by Kate Shunney, Editor
The Morgan Messenger
I wonder if S.S. Buzzerd and Lewis Frey, back in 1893, talked about how long their new newspaper for Morgan County might last. Having worked with lots of entrepreneurs over the years, I doubt it. Those guys were risk-takers and had a vision, but they knew their success depended on factors beyond themselves. Their earliest editions say the paper would only be a success with staunch support from friends and associates. They were offering something useful that could last, if the people decided to back it and keep it going.
Here we are, 130 years later, still printing The Morgan Messenger each week.
It’s a powerful statement about this county, the Buzzerd family and our newspaper staff that we’re still here. We know the main ingredient for success – still – is the support of our community.
A weekly newspaper that’s been owned and operated by multiple generations of one family over more than a century is a truly rare thing. Rarer by the day.
In the last several decades, small communities across America have watched their local newspapers disappear. What follows is always bad news for those places – a less vibrant business community, lower voter turnout, greater risk of government misdeeds, a loss of historical record and less common ground.
Keeping an independent local newspaper alive and printing may seem like a kind of quaint country tradition. It is, in fact, a ferocious commitment to democracy and the free exchange of ideas – a promise to uphold the power of regular people.
The late John Douglas, who worked for The Morgan Messenger for 38 years, hired me as a young part-time reporter. John was a great believer in the power of people to transform their communities. He saw local newspapers – THIS local newspaper – as a meeting place for people and their ideas. He liked a good fight and felt like it was a sign that people cared about their county.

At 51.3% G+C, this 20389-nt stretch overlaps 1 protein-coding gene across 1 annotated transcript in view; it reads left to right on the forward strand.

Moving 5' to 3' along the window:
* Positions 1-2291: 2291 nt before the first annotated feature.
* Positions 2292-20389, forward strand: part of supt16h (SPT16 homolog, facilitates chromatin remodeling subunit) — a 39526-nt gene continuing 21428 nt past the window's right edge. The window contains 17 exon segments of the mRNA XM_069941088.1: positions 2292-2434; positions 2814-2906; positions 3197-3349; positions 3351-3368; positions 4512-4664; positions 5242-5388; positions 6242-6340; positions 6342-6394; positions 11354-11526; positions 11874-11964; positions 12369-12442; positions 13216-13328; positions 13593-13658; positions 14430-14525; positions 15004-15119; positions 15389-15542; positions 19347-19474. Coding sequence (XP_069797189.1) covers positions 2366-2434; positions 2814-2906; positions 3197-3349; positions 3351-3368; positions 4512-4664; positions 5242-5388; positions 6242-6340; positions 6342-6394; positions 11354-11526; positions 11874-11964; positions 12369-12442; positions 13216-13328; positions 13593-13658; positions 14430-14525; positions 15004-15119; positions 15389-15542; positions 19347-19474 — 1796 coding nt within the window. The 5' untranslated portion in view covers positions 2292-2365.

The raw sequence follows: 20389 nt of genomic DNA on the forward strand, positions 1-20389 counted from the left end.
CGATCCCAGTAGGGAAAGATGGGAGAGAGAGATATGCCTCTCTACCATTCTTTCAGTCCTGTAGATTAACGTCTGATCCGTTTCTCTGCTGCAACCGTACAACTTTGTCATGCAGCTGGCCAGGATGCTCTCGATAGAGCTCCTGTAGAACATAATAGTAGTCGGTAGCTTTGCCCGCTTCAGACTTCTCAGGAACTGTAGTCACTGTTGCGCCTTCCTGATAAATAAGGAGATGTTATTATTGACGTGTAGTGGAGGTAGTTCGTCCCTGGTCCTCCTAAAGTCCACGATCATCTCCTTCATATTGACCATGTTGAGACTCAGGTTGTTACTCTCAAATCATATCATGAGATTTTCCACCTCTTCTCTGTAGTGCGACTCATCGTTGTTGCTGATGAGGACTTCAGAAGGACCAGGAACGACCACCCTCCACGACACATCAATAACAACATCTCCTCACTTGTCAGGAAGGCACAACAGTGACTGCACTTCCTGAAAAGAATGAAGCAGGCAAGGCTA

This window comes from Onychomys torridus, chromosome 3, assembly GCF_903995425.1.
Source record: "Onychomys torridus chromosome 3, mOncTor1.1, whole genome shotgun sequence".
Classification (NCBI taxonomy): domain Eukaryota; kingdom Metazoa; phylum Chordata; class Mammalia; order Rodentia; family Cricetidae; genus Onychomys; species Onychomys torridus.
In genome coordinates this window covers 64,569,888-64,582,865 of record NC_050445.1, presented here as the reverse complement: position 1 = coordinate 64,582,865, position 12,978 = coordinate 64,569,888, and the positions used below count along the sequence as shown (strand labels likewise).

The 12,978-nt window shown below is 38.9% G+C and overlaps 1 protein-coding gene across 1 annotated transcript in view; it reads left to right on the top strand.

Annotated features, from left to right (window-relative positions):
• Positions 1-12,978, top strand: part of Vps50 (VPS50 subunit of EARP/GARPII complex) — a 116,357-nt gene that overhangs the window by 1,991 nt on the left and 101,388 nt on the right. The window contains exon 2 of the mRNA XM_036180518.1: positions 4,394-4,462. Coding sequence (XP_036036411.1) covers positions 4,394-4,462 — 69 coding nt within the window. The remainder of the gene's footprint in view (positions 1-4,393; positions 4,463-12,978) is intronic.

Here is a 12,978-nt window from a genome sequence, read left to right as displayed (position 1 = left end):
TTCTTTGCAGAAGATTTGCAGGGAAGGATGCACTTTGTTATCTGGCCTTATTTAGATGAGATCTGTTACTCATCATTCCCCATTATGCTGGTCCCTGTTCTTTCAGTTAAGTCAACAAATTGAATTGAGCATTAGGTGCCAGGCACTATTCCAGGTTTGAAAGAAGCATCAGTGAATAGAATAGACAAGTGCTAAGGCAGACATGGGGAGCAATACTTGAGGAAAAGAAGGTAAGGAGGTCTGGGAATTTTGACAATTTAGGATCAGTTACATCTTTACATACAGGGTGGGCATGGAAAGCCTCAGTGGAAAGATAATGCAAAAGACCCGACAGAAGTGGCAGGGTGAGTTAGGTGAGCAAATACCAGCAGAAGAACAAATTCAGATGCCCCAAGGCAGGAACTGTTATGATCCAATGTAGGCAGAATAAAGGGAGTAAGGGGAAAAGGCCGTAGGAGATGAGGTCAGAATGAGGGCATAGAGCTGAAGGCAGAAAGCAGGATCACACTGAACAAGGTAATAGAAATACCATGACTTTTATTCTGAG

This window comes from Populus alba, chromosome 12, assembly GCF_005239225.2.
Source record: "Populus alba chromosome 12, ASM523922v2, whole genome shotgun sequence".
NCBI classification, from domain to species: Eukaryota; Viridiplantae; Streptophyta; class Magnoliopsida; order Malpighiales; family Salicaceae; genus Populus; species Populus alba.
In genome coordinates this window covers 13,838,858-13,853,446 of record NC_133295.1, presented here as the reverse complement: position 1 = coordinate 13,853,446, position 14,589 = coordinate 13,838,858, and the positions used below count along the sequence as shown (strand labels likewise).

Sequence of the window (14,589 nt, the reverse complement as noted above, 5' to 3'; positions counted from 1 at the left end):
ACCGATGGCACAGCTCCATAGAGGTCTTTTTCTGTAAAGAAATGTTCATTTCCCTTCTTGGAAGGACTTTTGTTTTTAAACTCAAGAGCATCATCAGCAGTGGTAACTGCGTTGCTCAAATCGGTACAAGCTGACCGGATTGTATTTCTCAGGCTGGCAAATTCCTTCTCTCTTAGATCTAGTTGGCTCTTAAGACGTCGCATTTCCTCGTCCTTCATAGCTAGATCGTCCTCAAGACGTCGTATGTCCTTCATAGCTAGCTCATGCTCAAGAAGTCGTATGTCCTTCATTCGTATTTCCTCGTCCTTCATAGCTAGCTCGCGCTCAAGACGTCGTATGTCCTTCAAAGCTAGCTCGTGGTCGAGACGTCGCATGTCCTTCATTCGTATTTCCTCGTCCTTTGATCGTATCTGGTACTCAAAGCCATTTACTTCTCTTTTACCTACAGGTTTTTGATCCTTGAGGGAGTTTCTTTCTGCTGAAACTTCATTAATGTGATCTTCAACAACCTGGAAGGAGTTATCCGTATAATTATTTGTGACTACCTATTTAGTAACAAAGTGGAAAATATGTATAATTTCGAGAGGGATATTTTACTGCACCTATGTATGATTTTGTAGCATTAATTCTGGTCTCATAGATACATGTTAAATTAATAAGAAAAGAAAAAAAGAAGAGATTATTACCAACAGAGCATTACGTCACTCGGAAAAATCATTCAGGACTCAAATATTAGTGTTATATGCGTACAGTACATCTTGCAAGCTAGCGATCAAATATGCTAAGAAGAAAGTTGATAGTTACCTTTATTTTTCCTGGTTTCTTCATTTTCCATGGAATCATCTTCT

Complaints can be made, triumphs can be celebrated and disagreements can be worked out as long as people can find some common ground among them. Our pages serve that purpose, week in and week out.
Some of the common ground we build is an accurate record of what happens in Morgan County – in our courthouse, on our streets, in our schools, etc. Our common ground is our shared history, which we record and preserve. Birth announcements, obituaries, tax listings, voter ballots, election results, marriage notices, meeting recaps, photos and stories become our collective community history. It’s not always complete, but 130 years of weekly newspapers paint a detailed portrait of this county that wouldn’t exist otherwise.
It’s no small accomplishment these days to have created, nurtured, maintained and protected a civic space that’s open to different viewpoints. This paper’s editors have guarded this space, knowing it is a powerful tool in keeping American democracy and civility alive.
This newspaper is also a business, with bills and employees to pay, lights to keep burning, postage to cover and computers to keep upgraded. We keep the operation running by selling ads to promote our business partners and renewing subscriptions. Print work – posters, stationary, raffle tickets, business cards — also builds partnerships and pays the bills.
There’s no corporation bank-rolling our newsroom. Google and Facebook don’t pay us for the content we create every week that winds up in their universe. AI doesn’t sit through the two-hour school board meetings or cover the football game or write our stories. Reporters do that, and our staff turns their work into pages to print every Tuesday afternoon. Our staff tucks ad flyers into the weekly paper, bundles them up for stores and labels them to send through the mail. Every weekly edition is its own creation, and we are proud to be the ones making it for you.
Thank you for your readership, your stories, your ads, your loyal support. Buzzerd & Frey had it right in 1893 – none of this works without our friends and partners. We’re still in it as long as you’re still with us.